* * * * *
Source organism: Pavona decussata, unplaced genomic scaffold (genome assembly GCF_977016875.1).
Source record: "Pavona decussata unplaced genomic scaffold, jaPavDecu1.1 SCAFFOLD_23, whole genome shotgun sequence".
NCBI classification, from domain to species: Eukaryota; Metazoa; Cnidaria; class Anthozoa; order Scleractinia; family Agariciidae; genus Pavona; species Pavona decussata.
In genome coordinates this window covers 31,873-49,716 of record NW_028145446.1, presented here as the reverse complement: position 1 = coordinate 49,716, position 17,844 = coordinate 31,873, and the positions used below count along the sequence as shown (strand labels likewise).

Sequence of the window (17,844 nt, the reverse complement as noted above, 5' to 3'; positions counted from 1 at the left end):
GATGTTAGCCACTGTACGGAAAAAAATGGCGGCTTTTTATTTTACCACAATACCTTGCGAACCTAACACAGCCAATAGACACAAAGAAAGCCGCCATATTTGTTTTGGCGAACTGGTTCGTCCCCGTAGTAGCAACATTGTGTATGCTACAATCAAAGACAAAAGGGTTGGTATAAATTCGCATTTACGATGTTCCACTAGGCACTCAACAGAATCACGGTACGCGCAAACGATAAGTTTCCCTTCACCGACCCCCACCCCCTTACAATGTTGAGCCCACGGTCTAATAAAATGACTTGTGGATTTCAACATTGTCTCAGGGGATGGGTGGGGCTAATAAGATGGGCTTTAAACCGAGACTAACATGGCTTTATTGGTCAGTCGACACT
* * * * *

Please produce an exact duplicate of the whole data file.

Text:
Source organism: Pavona decussata, unplaced genomic scaffold (genome assembly GCF_977016875.1).
Source record: "Pavona decussata unplaced genomic scaffold, jaPavDecu1.1 SCAFFOLD_23, whole genome shotgun sequence".
NCBI classification, from domain to species: Eukaryota; Metazoa; Cnidaria; class Anthozoa; order Scleractinia; family Agariciidae; genus Pavona; species Pavona decussata.
In genome coordinates this window covers 31,873-49,716 of record NW_028145446.1, presented here as the reverse complement: position 1 = coordinate 49,716, position 17,844 = coordinate 31,873, and the positions used below count along the sequence as shown (strand labels likewise).

Sequence of the window (17,844 nt, the reverse complement as noted above, 5' to 3'; positions counted from 1 at the left end):
GATGTTAGCCACTGTACGGAAAAAAATGGCGGCTTTTTATTTTACCACAATACCTTGCGAACCTAACACAGCCAATAGACACAAAGAAAGCCGCCATATTTGTTTTGGCGAACTGGTTCGTCCCCGTAGTAGCAACATTGTGTATGCTACAATCAAAGACAAAAGGGTTGGTATAAATTCGCATTTACGATGTTCCACTAGGCACTCAACAGAATCACGGTACGCGCAAACGATAAGTTTCCCTTCACCGACCCCCACCCCCTTACAATGTTGAGCCCACGGTCTAATAAAATGACTTGTGGATTTCAACATTGTCTCAGGGGATGGGTGGGGCTAATAAGATGGGCTTTAAACCGAGACTAACATGGCTTTATTGGTCAGTCGACACT